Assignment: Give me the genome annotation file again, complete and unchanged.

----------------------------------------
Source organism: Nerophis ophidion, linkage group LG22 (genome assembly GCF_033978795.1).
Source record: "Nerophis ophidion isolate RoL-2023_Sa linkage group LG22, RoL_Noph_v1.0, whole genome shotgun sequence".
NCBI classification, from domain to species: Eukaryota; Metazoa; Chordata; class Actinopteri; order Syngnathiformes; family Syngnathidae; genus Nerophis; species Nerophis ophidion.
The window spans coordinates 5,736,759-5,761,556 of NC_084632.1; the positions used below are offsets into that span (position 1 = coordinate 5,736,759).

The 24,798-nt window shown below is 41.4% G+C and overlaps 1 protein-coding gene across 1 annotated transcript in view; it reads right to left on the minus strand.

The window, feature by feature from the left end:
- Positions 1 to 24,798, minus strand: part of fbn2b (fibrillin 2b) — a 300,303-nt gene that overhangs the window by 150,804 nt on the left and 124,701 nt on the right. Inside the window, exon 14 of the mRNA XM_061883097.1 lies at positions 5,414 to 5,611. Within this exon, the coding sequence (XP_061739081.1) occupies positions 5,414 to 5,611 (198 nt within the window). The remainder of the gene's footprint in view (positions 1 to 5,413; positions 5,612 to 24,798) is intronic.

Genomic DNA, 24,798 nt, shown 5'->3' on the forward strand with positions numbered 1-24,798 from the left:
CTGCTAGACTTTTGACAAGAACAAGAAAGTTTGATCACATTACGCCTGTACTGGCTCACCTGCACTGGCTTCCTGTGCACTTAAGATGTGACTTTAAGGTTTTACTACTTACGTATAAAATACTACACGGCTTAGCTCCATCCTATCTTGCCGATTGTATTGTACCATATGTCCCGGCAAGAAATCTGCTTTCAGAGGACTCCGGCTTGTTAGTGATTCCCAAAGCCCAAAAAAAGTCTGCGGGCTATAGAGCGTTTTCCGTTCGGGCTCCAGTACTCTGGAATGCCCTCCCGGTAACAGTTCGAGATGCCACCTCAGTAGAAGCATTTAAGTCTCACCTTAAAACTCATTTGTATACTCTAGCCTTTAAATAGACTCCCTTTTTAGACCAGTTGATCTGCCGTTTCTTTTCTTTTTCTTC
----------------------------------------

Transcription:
Source organism: Nerophis ophidion, linkage group LG22 (genome assembly GCF_033978795.1).
Source record: "Nerophis ophidion isolate RoL-2023_Sa linkage group LG22, RoL_Noph_v1.0, whole genome shotgun sequence".
NCBI classification, from domain to species: Eukaryota; Metazoa; Chordata; class Actinopteri; order Syngnathiformes; family Syngnathidae; genus Nerophis; species Nerophis ophidion.
The window spans coordinates 5,736,759-5,761,556 of NC_084632.1; the positions used below are offsets into that span (position 1 = coordinate 5,736,759).

The 24,798-nt window shown below is 41.4% G+C and overlaps 1 protein-coding gene across 1 annotated transcript in view; it reads right to left on the minus strand.

The window, feature by feature from the left end:
- Positions 1 to 24,798, minus strand: part of fbn2b (fibrillin 2b) — a 300,303-nt gene that overhangs the window by 150,804 nt on the left and 124,701 nt on the right. Inside the window, exon 14 of the mRNA XM_061883097.1 lies at positions 5,414 to 5,611. Within this exon, the coding sequence (XP_061739081.1) occupies positions 5,414 to 5,611 (198 nt within the window). The remainder of the gene's footprint in view (positions 1 to 5,413; positions 5,612 to 24,798) is intronic.

Genomic DNA, 24,798 nt, shown 5'->3' on the forward strand with positions numbered 1-24,798 from the left:
CTGCTAGACTTTTGACAAGAACAAGAAAGTTTGATCACATTACGCCTGTACTGGCTCACCTGCACTGGCTTCCTGTGCACTTAAGATGTGACTTTAAGGTTTTACTACTTACGTATAAAATACTACACGGCTTAGCTCCATCCTATCTTGCCGATTGTATTGTACCATATGTCCCGGCAAGAAATCTGCTTTCAGAGGACTCCGGCTTGTTAGTGATTCCCAAAGCCCAAAAAAAGTCTGCGGGCTATAGAGCGTTTTCCGTTCGGGCTCCAGTACTCTGGAATGCCCTCCCGGTAACAGTTCGAGATGCCACCTCAGTAGAAGCATTTAAGTCTCACCTTAAAACTCATTTGTATACTCTAGCCTTTAAATAGACTCCCTTTTTAGACCAGTTGATCTGCCGTTTCTTTTCTTTTTCTTC